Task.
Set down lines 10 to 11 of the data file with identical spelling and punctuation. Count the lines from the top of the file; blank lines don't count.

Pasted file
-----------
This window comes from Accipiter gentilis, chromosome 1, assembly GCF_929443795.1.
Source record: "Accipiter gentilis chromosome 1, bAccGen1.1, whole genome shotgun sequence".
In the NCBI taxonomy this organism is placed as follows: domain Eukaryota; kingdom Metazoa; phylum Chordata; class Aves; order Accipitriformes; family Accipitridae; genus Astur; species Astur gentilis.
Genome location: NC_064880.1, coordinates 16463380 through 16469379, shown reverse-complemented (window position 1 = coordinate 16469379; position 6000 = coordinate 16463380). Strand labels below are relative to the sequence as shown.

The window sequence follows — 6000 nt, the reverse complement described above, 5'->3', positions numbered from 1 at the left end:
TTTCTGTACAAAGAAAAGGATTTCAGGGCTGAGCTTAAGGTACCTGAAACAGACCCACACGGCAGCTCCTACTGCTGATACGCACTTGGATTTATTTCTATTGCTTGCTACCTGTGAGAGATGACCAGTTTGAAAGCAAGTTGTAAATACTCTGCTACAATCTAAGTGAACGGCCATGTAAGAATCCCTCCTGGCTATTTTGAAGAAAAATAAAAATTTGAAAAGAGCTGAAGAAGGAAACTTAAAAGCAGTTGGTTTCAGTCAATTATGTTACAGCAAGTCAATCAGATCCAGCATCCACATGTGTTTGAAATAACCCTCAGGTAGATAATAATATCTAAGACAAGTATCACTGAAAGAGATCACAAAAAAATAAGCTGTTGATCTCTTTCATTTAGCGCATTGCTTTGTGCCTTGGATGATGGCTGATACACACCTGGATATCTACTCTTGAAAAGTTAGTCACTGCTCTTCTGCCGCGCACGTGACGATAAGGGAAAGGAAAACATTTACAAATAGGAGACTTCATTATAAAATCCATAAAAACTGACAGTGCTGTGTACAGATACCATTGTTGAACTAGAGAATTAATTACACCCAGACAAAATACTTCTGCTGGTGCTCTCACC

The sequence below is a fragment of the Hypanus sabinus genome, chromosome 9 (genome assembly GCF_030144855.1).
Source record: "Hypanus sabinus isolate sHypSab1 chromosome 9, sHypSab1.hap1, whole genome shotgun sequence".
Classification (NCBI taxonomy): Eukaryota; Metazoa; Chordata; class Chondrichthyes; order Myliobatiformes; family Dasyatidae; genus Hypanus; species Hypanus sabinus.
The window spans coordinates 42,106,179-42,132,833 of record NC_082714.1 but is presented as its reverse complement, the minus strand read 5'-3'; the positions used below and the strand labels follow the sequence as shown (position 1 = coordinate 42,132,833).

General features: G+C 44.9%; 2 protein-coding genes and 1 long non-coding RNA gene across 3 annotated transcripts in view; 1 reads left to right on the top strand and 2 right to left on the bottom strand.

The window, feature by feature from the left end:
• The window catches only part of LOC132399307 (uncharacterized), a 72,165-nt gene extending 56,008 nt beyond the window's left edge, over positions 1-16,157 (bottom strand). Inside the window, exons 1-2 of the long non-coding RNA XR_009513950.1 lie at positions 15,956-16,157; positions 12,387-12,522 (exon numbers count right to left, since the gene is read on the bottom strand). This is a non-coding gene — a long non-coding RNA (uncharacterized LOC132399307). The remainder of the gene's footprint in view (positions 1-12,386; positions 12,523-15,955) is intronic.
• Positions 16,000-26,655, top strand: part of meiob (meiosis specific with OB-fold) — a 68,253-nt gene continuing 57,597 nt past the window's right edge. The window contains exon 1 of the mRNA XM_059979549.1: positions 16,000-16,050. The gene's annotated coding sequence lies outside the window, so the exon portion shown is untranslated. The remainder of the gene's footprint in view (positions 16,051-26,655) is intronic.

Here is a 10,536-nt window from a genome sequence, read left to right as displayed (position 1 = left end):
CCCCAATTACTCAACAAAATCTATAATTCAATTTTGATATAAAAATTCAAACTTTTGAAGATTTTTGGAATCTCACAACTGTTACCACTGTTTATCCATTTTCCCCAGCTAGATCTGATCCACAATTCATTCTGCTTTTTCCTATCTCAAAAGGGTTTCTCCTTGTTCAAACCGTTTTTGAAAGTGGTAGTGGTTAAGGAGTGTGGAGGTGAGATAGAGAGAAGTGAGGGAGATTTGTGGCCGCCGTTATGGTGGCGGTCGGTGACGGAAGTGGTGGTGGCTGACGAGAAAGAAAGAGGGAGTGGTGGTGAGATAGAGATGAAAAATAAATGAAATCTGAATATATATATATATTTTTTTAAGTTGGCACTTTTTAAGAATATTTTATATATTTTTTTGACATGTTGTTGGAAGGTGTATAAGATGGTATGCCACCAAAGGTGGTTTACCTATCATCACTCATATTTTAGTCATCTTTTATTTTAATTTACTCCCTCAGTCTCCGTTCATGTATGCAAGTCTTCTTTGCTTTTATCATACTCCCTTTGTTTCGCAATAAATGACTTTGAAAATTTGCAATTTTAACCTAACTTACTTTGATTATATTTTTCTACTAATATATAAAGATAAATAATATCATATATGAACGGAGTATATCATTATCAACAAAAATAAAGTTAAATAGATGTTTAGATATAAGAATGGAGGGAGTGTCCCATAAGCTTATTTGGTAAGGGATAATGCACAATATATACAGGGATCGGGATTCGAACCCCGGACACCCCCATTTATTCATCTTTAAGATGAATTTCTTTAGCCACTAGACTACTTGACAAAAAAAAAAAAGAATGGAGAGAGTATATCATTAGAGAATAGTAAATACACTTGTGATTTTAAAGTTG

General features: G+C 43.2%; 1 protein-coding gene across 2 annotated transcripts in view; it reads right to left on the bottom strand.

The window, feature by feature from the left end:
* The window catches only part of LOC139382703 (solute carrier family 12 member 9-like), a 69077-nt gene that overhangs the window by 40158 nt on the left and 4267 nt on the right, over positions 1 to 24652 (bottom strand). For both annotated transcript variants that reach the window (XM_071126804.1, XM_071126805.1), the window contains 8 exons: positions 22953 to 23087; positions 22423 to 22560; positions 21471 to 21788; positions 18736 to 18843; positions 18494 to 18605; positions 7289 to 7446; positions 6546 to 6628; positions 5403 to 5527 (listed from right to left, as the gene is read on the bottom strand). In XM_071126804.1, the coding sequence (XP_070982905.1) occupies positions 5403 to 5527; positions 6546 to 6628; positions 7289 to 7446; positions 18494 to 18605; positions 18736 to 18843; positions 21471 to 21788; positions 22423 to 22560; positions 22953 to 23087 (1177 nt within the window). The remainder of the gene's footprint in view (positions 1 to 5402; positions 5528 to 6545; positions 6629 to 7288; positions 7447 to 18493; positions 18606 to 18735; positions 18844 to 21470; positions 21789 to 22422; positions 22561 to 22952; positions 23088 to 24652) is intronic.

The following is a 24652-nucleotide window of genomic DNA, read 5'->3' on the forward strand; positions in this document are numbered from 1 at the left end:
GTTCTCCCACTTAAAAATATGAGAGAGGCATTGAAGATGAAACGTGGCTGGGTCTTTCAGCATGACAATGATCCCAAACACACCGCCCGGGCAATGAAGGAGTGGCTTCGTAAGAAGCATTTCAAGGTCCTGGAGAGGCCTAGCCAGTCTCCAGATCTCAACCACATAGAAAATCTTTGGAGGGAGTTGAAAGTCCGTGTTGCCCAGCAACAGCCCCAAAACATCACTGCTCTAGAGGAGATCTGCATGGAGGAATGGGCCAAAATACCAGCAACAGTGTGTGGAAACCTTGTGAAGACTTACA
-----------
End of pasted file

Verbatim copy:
The window spans coordinates 42,106,179-42,132,833 of record NC_082714.1 but is presented as its reverse complement, the minus strand read 5'-3'; the positions used below and the strand labels follow the sequence as shown (position 1 = coordinate 42,132,833).

General features: G+C 44.9%; 2 protein-coding genes and 1 long non-coding RNA gene across 3 annotated transcripts in view; 1 reads left to right on the top strand and 2 right to left on the bottom strand.